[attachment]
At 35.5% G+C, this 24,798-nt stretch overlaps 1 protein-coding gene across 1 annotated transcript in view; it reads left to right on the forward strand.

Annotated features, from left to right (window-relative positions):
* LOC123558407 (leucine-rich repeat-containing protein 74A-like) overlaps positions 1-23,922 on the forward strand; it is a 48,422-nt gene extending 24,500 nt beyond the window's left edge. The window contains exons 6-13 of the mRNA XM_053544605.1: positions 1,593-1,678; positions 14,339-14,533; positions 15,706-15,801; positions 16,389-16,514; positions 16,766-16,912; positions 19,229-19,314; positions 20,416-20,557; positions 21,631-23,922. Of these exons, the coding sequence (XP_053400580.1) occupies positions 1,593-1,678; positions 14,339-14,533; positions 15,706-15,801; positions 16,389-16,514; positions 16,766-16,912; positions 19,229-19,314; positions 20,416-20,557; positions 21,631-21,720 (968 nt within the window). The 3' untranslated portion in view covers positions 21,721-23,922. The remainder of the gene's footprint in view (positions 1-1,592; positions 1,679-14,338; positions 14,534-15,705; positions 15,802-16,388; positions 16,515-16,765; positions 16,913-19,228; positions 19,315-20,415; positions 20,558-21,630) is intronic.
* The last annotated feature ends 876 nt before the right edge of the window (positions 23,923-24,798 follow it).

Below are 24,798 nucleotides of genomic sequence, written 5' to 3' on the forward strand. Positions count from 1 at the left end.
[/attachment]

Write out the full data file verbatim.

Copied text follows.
At 35.5% G+C, this 24,798-nt stretch overlaps 1 protein-coding gene across 1 annotated transcript in view; it reads left to right on the forward strand.

Annotated features, from left to right (window-relative positions):
* LOC123558407 (leucine-rich repeat-containing protein 74A-like) overlaps positions 1-23,922 on the forward strand; it is a 48,422-nt gene extending 24,500 nt beyond the window's left edge. The window contains exons 6-13 of the mRNA XM_053544605.1: positions 1,593-1,678; positions 14,339-14,533; positions 15,706-15,801; positions 16,389-16,514; positions 16,766-16,912; positions 19,229-19,314; positions 20,416-20,557; positions 21,631-23,922. Of these exons, the coding sequence (XP_053400580.1) occupies positions 1,593-1,678; positions 14,339-14,533; positions 15,706-15,801; positions 16,389-16,514; positions 16,766-16,912; positions 19,229-19,314; positions 20,416-20,557; positions 21,631-21,720 (968 nt within the window). The 3' untranslated portion in view covers positions 21,721-23,922. The remainder of the gene's footprint in view (positions 1-1,592; positions 1,679-14,338; positions 14,534-15,705; positions 15,802-16,388; positions 16,515-16,765; positions 16,913-19,228; positions 19,315-20,415; positions 20,558-21,630) is intronic.
* The last annotated feature ends 876 nt before the right edge of the window (positions 23,923-24,798 follow it).

Below are 24,798 nucleotides of genomic sequence, written 5' to 3' on the forward strand. Positions count from 1 at the left end.